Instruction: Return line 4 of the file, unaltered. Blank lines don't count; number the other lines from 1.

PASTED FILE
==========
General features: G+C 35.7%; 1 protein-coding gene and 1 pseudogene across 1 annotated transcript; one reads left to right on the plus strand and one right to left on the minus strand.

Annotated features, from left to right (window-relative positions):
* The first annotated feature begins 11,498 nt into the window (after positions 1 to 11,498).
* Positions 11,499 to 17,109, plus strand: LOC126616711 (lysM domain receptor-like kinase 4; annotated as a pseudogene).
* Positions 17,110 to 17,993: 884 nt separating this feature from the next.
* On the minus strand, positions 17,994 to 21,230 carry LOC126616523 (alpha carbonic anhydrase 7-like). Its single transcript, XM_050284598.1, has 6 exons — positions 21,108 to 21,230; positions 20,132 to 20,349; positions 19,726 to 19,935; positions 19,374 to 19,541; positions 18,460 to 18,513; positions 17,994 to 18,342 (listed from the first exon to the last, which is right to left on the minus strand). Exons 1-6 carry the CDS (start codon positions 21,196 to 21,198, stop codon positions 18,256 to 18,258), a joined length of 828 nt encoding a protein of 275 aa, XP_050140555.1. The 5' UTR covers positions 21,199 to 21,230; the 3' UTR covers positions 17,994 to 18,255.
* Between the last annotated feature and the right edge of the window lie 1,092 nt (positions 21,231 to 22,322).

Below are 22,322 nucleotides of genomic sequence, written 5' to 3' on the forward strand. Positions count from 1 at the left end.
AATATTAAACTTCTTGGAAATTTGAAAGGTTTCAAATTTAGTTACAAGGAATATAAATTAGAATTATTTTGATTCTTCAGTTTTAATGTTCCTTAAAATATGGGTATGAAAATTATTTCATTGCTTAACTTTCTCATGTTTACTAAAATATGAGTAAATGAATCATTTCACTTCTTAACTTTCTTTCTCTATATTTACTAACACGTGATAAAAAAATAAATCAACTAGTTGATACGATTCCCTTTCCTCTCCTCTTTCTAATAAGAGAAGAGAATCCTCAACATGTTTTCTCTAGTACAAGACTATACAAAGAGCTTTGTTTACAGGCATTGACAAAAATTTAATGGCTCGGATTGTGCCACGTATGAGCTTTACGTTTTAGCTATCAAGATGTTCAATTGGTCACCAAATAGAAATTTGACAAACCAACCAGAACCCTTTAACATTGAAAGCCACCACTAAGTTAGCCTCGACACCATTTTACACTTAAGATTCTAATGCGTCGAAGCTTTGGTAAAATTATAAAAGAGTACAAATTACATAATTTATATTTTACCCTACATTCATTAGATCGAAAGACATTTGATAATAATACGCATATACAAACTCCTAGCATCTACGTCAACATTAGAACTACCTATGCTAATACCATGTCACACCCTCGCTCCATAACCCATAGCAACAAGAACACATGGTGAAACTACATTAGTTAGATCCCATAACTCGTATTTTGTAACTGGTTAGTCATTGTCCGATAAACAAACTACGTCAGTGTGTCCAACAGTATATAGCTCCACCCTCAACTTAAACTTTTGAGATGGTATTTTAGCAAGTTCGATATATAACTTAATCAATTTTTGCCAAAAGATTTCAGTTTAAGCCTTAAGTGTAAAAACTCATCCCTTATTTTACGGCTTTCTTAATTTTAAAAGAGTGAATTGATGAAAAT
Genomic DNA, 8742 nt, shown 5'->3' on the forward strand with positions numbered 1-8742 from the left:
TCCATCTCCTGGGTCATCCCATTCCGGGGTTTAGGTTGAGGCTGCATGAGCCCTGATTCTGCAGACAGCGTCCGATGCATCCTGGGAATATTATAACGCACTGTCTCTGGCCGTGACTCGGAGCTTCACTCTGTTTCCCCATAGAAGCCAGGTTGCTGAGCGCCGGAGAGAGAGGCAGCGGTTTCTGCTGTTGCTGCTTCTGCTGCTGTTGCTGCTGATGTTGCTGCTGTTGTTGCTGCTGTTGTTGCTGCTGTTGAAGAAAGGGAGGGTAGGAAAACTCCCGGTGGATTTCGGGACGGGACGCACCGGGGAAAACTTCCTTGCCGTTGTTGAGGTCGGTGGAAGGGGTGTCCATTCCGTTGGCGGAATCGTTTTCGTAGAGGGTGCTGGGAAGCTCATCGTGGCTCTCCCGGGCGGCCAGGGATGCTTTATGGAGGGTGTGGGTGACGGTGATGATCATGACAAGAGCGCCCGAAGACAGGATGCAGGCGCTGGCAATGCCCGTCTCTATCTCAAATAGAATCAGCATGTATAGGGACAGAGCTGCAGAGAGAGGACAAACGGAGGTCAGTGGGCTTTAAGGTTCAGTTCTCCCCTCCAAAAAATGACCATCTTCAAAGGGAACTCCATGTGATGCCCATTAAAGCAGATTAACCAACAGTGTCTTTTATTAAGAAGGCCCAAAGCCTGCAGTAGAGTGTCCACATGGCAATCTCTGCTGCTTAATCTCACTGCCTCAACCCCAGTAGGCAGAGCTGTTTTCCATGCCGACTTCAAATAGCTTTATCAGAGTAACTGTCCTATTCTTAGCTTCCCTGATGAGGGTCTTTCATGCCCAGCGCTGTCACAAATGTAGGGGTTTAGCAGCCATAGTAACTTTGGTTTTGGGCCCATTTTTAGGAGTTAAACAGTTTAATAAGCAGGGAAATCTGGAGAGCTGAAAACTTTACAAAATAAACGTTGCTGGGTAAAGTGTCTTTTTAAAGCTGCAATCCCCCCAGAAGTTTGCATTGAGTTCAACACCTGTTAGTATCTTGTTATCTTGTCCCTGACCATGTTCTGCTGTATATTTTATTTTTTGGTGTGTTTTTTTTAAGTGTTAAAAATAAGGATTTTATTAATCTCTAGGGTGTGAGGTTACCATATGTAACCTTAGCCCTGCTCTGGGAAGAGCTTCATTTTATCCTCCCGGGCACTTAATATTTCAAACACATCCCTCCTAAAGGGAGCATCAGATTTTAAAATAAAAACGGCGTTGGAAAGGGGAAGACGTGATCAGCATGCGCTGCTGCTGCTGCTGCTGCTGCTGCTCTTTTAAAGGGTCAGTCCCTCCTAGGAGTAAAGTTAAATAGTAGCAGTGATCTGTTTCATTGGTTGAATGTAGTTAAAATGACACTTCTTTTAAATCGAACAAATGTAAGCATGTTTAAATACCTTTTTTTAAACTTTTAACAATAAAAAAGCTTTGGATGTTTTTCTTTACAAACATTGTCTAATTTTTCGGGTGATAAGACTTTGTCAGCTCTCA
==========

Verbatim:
* Positions 11,499 to 17,109, plus strand: LOC126616711 (lysM domain receptor-like kinase 4; annotated as a pseudogene).